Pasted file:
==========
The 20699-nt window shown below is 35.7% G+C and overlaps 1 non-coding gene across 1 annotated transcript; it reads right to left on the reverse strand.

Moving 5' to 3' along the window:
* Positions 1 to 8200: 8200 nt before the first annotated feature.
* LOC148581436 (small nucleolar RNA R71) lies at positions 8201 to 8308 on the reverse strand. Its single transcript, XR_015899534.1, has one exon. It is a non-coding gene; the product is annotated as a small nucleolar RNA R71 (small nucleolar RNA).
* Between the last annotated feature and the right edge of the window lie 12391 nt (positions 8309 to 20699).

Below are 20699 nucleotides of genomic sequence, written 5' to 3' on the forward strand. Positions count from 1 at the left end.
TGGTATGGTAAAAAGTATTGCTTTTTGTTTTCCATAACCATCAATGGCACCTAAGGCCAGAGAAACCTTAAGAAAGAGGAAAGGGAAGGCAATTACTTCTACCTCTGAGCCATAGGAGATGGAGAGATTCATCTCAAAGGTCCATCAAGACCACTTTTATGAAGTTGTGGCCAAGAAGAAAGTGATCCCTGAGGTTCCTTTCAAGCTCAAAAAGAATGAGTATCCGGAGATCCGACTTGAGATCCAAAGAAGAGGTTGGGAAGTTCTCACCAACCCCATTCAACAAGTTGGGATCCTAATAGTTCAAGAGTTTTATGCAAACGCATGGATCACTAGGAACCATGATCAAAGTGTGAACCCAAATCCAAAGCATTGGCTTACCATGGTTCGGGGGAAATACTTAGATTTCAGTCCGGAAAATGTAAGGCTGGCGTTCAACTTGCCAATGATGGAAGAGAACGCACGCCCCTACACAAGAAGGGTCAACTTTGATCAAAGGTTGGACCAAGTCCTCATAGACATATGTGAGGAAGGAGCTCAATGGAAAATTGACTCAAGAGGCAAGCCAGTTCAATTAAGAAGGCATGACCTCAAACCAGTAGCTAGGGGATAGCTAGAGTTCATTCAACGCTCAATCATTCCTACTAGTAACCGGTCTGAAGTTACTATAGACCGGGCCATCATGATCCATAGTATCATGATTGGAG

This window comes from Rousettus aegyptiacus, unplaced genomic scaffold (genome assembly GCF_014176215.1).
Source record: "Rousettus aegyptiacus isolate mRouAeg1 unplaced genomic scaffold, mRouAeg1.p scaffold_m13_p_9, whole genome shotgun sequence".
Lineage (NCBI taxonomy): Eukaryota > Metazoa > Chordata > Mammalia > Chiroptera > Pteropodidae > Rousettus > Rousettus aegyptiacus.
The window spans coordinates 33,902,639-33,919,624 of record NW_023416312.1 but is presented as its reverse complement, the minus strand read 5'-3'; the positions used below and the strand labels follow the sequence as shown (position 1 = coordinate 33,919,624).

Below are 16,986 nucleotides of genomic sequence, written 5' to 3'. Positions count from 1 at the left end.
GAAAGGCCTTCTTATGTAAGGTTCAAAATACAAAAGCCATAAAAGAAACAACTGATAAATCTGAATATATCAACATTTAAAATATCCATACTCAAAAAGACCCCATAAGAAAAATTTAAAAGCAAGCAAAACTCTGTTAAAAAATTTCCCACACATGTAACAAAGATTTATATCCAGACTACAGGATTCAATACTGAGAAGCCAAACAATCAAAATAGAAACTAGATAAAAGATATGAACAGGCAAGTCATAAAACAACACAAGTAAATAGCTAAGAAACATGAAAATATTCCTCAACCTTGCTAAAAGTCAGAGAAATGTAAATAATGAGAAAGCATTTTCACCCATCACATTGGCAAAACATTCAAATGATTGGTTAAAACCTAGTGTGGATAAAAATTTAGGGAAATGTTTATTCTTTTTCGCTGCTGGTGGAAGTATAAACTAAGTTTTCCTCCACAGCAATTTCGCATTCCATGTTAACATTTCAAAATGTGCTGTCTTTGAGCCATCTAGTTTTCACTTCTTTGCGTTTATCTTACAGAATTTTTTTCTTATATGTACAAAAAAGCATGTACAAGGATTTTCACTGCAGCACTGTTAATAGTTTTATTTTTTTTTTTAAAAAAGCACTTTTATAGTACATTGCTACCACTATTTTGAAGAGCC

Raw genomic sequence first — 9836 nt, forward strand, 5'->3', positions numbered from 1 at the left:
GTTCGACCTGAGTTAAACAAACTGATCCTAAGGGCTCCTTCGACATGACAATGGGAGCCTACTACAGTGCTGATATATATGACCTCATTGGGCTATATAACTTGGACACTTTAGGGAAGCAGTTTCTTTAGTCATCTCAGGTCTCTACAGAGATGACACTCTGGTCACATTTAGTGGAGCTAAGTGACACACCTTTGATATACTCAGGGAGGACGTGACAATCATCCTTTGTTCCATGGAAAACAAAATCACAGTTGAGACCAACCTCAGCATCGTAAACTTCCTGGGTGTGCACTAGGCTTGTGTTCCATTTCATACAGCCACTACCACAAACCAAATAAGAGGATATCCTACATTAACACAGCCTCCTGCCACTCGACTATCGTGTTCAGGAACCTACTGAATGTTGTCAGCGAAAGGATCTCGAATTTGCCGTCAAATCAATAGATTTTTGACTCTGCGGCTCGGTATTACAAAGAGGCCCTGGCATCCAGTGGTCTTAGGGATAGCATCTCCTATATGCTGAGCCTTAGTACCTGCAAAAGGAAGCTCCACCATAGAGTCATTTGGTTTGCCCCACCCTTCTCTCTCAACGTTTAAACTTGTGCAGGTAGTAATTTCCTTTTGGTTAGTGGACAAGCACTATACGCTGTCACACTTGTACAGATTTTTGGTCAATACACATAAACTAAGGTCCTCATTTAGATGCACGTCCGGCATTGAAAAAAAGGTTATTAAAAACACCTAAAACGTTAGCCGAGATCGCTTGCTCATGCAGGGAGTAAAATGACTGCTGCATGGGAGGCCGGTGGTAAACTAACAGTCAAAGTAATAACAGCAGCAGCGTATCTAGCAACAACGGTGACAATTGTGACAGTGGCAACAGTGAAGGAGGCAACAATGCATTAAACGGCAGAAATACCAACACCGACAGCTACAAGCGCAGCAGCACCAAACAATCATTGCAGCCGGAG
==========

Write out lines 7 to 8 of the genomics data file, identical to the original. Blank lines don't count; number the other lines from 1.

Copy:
TGGTATGGTAAAAAGTATTGCTTTTTGTTTTCCATAACCATCAATGGCACCTAAGGCCAGAGAAACCTTAAGAAAGAGGAAAGGGAAGGCAATTACTTCTACCTCTGAGCCATAGGAGATGGAGAGATTCATCTCAAAGGTCCATCAAGACCACTTTTATGAAGTTGTGGCCAAGAAGAAAGTGATCCCTGAGGTTCCTTTCAAGCTCAAAAAGAATGAGTATCCGGAGATCCGACTTGAGATCCAAAGAAGAGGTTGGGAAGTTCTCACCAACCCCATTCAACAAGTTGGGATCCTAATAGTTCAAGAGTTTTATGCAAACGCATGGATCACTAGGAACCATGATCAAAGTGTGAACCCAAATCCAAAGCATTGGCTTACCATGGTTCGGGGGAAATACTTAGATTTCAGTCCGGAAAATGTAAGGCTGGCGTTCAACTTGCCAATGATGGAAGAGAACGCACGCCCCTACACAAGAAGGGTCAACTTTGATCAAAGGTTGGACCAAGTCCTCATAGACATATGTGAGGAAGGAGCTCAATGGAAAATTGACTCAAGAGGCAAGCCAGTTCAATTAAGAAGGCATGACCTCAAACCAGTAGCTAGGGGATAGCTAGAGTTCATTCAACGCTCAATCATTCCTACTAGTAACCGGTCTGAAGTTACTATAGACCGGGCCATCATGATCCATAGTATCATGATTGGAG

This window comes from Rousettus aegyptiacus, unplaced genomic scaffold (genome assembly GCF_014176215.1).